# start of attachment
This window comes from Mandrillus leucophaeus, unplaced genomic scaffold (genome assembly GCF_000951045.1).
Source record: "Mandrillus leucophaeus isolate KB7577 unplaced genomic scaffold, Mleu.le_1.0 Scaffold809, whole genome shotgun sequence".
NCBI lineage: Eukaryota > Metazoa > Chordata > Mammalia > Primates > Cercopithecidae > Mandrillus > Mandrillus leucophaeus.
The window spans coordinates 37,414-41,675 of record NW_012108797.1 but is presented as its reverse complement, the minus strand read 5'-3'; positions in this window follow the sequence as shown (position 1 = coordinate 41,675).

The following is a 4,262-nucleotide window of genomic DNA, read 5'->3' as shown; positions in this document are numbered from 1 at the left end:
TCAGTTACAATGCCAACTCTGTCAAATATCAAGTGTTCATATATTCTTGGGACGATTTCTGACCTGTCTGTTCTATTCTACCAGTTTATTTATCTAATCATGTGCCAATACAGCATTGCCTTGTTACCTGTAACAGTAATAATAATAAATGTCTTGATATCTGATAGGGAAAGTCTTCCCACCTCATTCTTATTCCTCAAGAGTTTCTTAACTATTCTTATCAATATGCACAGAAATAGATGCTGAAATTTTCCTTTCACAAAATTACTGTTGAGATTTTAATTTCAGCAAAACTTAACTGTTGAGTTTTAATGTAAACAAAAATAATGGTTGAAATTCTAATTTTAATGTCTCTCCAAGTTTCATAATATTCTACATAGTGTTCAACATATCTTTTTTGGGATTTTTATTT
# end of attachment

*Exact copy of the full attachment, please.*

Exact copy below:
This window comes from Mandrillus leucophaeus, unplaced genomic scaffold (genome assembly GCF_000951045.1).
Source record: "Mandrillus leucophaeus isolate KB7577 unplaced genomic scaffold, Mleu.le_1.0 Scaffold809, whole genome shotgun sequence".
NCBI lineage: Eukaryota > Metazoa > Chordata > Mammalia > Primates > Cercopithecidae > Mandrillus > Mandrillus leucophaeus.
The window spans coordinates 37,414-41,675 of record NW_012108797.1 but is presented as its reverse complement, the minus strand read 5'-3'; positions in this window follow the sequence as shown (position 1 = coordinate 41,675).

The following is a 4,262-nucleotide window of genomic DNA, read 5'->3' as shown; positions in this document are numbered from 1 at the left end:
TCAGTTACAATGCCAACTCTGTCAAATATCAAGTGTTCATATATTCTTGGGACGATTTCTGACCTGTCTGTTCTATTCTACCAGTTTATTTATCTAATCATGTGCCAATACAGCATTGCCTTGTTACCTGTAACAGTAATAATAATAAATGTCTTGATATCTGATAGGGAAAGTCTTCCCACCTCATTCTTATTCCTCAAGAGTTTCTTAACTATTCTTATCAATATGCACAGAAATAGATGCTGAAATTTTCCTTTCACAAAATTACTGTTGAGATTTTAATTTCAGCAAAACTTAACTGTTGAGTTTTAATGTAAACAAAAATAATGGTTGAAATTCTAATTTTAATGTCTCTCCAAGTTTCATAATATTCTACATAGTGTTCAACATATCTTTTTTGGGATTTTTATTT